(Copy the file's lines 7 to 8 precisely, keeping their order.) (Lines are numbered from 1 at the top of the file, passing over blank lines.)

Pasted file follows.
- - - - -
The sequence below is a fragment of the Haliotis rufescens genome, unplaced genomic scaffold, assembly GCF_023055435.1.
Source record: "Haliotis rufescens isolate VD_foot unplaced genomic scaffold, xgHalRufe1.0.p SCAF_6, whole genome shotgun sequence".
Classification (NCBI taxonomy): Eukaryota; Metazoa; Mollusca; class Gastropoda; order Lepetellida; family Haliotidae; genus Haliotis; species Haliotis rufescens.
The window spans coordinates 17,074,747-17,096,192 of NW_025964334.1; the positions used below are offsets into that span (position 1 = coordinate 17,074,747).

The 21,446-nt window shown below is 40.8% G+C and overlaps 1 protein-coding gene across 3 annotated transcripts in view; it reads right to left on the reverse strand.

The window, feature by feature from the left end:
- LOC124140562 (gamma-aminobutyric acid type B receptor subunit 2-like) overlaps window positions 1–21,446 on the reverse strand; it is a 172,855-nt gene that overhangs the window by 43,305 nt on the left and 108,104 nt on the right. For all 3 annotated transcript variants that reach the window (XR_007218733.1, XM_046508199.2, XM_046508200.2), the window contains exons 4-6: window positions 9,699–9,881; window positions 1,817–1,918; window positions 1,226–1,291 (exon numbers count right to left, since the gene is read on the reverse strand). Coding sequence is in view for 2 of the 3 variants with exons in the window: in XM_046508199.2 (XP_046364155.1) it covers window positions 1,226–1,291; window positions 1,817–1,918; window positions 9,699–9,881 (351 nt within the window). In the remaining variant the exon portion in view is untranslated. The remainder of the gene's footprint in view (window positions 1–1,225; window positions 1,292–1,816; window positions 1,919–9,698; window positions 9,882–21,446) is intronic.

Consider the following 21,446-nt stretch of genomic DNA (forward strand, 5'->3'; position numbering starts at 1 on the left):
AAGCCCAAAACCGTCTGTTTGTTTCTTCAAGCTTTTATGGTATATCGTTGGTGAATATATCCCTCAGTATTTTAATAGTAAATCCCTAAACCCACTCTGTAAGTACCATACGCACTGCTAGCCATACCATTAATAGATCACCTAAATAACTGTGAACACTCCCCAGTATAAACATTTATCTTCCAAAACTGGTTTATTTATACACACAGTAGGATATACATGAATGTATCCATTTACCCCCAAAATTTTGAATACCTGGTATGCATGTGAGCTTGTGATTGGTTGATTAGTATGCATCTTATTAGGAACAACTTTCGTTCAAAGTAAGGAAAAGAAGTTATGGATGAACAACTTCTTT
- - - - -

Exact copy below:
- LOC124140562 (gamma-aminobutyric acid type B receptor subunit 2-like) overlaps window positions 1–21,446 on the reverse strand; it is a 172,855-nt gene that overhangs the window by 43,305 nt on the left and 108,104 nt on the right. For all 3 annotated transcript variants that reach the window (XR_007218733.1, XM_046508199.2, XM_046508200.2), the window contains exons 4-6: window positions 9,699–9,881; window positions 1,817–1,918; window positions 1,226–1,291 (exon numbers count right to left, since the gene is read on the reverse strand). Coding sequence is in view for 2 of the 3 variants with exons in the window: in XM_046508199.2 (XP_046364155.1) it covers window positions 1,226–1,291; window positions 1,817–1,918; window positions 9,699–9,881 (351 nt within the window). In the remaining variant the exon portion in view is untranslated. The remainder of the gene's footprint in view (window positions 1–1,225; window positions 1,292–1,816; window positions 1,919–9,698; window positions 9,882–21,446) is intronic.

Consider the following 21,446-nt stretch of genomic DNA (forward strand, 5'->3'; position numbering starts at 1 on the left):